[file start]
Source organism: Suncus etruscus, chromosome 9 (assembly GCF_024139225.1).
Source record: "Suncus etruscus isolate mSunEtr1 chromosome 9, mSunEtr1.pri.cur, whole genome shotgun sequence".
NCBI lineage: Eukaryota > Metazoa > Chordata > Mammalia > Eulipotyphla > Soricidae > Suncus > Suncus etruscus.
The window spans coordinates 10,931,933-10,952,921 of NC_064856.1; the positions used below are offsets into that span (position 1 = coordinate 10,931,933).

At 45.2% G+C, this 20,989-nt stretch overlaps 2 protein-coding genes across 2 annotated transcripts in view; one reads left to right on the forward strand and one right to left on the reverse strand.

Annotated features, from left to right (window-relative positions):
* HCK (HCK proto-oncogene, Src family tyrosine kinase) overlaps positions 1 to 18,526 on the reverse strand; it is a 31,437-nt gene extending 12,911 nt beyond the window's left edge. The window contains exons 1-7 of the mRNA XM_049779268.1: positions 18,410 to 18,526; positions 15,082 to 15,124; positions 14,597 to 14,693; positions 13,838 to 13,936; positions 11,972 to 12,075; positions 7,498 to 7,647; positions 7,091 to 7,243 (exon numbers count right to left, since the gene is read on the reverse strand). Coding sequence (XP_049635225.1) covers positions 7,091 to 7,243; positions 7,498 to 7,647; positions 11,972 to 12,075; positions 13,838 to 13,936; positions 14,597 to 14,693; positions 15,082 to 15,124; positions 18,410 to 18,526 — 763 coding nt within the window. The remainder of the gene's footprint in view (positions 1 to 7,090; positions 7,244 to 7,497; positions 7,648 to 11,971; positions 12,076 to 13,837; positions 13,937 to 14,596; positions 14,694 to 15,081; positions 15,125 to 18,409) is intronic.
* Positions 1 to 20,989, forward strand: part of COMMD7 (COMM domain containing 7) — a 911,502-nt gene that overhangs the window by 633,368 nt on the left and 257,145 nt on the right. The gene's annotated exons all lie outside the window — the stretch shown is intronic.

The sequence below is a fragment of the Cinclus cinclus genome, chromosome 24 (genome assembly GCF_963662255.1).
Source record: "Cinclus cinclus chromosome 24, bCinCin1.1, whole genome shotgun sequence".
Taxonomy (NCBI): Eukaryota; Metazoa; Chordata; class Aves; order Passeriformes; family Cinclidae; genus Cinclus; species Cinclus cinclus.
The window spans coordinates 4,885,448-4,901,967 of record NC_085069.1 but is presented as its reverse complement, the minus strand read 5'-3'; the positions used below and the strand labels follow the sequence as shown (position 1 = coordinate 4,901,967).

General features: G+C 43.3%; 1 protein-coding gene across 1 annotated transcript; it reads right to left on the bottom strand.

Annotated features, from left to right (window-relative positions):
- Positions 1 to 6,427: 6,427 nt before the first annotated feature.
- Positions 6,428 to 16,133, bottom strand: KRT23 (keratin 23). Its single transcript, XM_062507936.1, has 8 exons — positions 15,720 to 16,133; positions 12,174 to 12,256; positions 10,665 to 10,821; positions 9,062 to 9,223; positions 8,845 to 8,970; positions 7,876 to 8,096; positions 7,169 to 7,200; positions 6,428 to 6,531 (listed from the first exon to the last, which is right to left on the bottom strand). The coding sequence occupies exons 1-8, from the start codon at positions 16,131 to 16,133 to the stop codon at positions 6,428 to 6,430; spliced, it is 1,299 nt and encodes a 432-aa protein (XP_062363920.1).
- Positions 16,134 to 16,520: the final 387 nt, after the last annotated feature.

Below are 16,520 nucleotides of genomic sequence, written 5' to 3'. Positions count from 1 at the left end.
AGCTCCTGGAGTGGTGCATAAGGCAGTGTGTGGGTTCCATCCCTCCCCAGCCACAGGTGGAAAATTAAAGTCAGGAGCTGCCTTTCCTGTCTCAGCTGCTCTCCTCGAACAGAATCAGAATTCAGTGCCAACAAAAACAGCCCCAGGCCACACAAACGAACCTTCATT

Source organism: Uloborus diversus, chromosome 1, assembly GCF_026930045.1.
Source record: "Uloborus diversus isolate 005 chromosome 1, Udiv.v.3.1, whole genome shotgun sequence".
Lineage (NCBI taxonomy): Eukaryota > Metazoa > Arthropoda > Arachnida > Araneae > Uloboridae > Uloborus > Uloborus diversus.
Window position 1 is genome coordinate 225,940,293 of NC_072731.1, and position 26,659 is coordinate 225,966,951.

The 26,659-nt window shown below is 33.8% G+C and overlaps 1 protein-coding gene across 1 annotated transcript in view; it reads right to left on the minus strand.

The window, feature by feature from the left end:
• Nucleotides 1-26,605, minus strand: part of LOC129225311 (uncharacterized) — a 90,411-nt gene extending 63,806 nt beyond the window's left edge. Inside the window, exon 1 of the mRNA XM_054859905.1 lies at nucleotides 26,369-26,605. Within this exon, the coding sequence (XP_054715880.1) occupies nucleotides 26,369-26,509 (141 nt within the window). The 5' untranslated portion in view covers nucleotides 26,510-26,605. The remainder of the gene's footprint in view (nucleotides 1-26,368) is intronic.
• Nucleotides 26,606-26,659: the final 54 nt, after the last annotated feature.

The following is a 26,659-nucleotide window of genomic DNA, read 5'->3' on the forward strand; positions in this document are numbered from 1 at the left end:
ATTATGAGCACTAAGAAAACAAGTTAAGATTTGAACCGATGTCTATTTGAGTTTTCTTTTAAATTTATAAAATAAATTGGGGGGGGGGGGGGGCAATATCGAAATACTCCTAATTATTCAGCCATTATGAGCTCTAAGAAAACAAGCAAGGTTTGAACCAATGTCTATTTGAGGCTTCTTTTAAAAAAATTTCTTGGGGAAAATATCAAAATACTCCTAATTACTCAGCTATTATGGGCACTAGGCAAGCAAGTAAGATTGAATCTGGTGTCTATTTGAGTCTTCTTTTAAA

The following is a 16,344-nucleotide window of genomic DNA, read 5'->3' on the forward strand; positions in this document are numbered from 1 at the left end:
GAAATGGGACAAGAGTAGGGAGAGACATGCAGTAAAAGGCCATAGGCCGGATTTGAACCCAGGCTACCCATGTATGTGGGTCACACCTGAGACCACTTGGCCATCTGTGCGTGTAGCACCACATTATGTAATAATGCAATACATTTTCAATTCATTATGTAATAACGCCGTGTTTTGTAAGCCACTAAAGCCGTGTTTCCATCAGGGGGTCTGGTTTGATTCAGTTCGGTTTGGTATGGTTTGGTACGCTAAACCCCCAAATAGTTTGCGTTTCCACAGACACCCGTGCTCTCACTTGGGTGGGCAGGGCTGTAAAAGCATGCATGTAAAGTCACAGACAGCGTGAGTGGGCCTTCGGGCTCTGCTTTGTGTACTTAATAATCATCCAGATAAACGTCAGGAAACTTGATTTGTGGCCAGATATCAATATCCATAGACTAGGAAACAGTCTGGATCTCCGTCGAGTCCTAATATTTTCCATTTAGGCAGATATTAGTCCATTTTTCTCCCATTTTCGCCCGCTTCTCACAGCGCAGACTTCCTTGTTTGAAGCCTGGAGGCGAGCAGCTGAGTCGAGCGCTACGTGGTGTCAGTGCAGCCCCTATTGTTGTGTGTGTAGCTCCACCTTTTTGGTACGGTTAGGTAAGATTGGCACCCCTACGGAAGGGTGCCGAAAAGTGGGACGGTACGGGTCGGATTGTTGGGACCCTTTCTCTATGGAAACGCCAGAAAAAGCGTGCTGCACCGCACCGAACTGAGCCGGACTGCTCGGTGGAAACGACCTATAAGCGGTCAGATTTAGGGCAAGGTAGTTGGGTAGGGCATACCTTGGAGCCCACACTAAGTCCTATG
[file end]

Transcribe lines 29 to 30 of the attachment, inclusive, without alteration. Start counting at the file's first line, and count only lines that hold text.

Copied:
ATTATGAGCACTAAGAAAACAAGTTAAGATTTGAACCGATGTCTATTTGAGTTTTCTTTTAAATTTATAAAATAAATTGGGGGGGGGGGGGGGCAATATCGAAATACTCCTAATTATTCAGCCATTATGAGCTCTAAGAAAACAAGCAAGGTTTGAACCAATGTCTATTTGAGGCTTCTTTTAAAAAAATTTCTTGGGGAAAATATCAAAATACTCCTAATTACTCAGCTATTATGGGCACTAGGCAAGCAAGTAAGATTGAATCTGGTGTCTATTTGAGTCTTCTTTTAAA

The following is a 16,344-nucleotide window of genomic DNA, read 5'->3' on the forward strand; positions in this document are numbered from 1 at the left end: